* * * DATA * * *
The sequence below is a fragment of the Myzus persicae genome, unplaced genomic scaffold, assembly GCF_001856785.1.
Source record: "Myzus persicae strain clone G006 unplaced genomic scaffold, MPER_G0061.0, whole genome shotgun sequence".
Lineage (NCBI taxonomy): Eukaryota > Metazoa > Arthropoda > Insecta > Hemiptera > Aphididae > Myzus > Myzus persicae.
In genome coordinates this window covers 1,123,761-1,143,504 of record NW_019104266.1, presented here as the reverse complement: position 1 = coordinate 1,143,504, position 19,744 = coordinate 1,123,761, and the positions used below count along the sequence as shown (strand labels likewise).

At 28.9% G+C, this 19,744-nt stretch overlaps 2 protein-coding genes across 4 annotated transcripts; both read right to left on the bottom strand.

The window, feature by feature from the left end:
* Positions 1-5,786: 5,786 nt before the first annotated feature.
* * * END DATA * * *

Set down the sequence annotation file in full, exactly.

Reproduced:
The sequence below is a fragment of the Myzus persicae genome, unplaced genomic scaffold, assembly GCF_001856785.1.
Source record: "Myzus persicae strain clone G006 unplaced genomic scaffold, MPER_G0061.0, whole genome shotgun sequence".
Lineage (NCBI taxonomy): Eukaryota > Metazoa > Arthropoda > Insecta > Hemiptera > Aphididae > Myzus > Myzus persicae.
In genome coordinates this window covers 1,123,761-1,143,504 of record NW_019104266.1, presented here as the reverse complement: position 1 = coordinate 1,143,504, position 19,744 = coordinate 1,123,761, and the positions used below count along the sequence as shown (strand labels likewise).

At 28.9% G+C, this 19,744-nt stretch overlaps 2 protein-coding genes across 4 annotated transcripts; both read right to left on the bottom strand.

The window, feature by feature from the left end:
* Positions 1-5,786: 5,786 nt before the first annotated feature.